Misconceptions about arguments and parameters arise when students incorrectly match parameters and arguments. Good documentation in the function is generally helpful and should be encouraged. Students typically don’t see the value of documentation until such situations arise, so insisting on good documentation right from the beginning is a good idea. We address related best practices in the “Writing and Using Functions” blog.
Rules and conventions on matching arguments and parameters should be practiced through specially crafted examples. Such exercise problems can also include the scope of local variables defined in a function, the use of variables not defined in a function, and the impact of changing variables that are parameters. Here is an example that may help students understand rules and side effects:
def fun1(x, y): x = 25 print x+y def fun2(a, b): a = a + 1 return a+b s = 1 x = 20 y = 100 fun1(s, x) t = fun2(s, y) print s, t, x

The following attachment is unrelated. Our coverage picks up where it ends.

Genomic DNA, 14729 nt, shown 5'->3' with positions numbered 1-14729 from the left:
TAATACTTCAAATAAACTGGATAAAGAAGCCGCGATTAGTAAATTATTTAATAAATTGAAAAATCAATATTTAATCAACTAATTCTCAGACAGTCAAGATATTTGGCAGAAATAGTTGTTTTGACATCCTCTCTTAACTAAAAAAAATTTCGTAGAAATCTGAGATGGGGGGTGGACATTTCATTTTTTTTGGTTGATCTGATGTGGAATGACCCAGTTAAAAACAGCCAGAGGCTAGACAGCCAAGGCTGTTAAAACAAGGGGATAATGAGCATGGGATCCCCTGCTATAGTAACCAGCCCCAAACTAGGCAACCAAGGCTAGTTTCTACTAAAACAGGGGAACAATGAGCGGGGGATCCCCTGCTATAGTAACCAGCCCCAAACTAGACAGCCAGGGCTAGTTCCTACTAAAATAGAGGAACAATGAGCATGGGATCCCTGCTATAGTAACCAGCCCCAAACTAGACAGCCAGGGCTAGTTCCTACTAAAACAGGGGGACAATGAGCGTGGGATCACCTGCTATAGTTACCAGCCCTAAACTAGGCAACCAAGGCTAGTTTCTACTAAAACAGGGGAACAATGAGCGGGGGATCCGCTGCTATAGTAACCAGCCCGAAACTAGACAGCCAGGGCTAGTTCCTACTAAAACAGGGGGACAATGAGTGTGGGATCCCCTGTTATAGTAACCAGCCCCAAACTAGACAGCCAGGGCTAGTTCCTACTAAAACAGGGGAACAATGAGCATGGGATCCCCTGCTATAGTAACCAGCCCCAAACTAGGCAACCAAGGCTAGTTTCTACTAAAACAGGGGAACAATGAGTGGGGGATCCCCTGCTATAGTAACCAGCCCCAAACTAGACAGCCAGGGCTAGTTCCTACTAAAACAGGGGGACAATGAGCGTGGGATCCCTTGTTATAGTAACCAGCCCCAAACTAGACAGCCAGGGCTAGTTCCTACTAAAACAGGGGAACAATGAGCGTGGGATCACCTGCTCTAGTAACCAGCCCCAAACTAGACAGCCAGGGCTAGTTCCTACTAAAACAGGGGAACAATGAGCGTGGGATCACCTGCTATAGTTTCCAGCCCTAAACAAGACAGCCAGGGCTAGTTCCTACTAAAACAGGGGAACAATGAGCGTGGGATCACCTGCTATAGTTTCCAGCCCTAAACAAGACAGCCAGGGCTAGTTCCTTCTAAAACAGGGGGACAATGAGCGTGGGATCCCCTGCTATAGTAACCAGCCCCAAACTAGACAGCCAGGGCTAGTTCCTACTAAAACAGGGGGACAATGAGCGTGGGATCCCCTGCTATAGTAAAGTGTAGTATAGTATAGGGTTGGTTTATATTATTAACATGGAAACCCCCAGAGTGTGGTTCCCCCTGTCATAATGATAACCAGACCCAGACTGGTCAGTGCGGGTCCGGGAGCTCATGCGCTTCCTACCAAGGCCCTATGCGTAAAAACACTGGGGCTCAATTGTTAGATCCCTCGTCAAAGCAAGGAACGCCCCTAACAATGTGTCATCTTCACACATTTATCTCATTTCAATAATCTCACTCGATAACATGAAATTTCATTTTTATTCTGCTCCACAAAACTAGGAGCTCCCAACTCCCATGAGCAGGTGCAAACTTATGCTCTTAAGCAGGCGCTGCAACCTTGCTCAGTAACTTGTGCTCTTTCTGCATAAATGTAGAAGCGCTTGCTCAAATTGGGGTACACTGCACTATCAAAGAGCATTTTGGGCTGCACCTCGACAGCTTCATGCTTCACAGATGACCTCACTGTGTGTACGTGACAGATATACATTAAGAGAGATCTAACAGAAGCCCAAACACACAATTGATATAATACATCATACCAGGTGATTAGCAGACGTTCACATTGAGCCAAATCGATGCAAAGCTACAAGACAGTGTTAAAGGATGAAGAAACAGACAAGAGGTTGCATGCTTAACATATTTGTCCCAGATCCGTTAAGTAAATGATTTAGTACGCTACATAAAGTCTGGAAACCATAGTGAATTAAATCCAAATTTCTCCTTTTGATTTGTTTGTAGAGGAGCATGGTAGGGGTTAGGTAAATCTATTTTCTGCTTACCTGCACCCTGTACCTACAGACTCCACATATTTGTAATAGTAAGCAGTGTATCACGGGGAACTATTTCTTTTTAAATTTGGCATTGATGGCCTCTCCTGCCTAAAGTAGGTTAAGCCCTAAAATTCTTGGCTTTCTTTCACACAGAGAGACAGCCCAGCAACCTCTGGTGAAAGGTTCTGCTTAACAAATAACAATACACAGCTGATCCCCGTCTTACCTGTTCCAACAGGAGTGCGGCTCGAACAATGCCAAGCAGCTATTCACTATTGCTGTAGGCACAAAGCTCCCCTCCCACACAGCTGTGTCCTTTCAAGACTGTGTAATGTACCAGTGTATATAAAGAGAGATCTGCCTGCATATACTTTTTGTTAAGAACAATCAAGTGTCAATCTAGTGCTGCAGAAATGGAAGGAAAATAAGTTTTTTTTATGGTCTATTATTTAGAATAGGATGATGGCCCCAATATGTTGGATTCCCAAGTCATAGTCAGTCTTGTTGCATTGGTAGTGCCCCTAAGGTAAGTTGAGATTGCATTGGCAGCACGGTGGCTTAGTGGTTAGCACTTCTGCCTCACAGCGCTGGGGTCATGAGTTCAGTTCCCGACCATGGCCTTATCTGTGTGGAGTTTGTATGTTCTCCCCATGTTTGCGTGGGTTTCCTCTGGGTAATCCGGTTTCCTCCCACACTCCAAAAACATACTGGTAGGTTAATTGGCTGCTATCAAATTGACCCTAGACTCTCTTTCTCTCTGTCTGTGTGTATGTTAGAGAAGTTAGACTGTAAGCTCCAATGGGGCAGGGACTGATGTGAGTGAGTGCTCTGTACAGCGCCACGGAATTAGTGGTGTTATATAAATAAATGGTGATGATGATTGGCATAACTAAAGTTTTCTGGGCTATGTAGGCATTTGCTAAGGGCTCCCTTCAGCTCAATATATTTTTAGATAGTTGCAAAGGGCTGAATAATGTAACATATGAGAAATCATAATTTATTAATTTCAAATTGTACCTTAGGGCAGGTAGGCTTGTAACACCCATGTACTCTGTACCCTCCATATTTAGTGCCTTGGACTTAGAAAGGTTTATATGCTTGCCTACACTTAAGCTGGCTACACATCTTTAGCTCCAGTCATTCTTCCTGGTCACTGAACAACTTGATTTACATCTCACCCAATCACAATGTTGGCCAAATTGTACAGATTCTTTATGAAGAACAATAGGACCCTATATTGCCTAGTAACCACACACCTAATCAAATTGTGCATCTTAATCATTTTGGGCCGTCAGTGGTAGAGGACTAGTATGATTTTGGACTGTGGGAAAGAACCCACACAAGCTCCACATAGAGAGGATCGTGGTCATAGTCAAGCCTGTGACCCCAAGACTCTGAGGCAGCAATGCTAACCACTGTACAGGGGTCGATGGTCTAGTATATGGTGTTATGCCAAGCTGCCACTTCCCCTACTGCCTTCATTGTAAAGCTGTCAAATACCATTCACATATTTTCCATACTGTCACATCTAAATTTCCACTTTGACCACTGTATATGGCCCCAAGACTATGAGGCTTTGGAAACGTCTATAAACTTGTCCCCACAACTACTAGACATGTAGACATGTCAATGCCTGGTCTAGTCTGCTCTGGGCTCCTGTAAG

generates the output
45 1 102 20
It can be especially confusing when arguments and parameters have the same name. While Python allows one to have identical variable names in the def statement of a function (parameters) and when the function is called (arguments), it is considered poor practice with potential for confusion. For example, we use
def computeCircleArea(xc, yc, xp, yp): and not
def computeCircleArea(px, py, qx, qy): (see What to avoid and what to do when writing functions)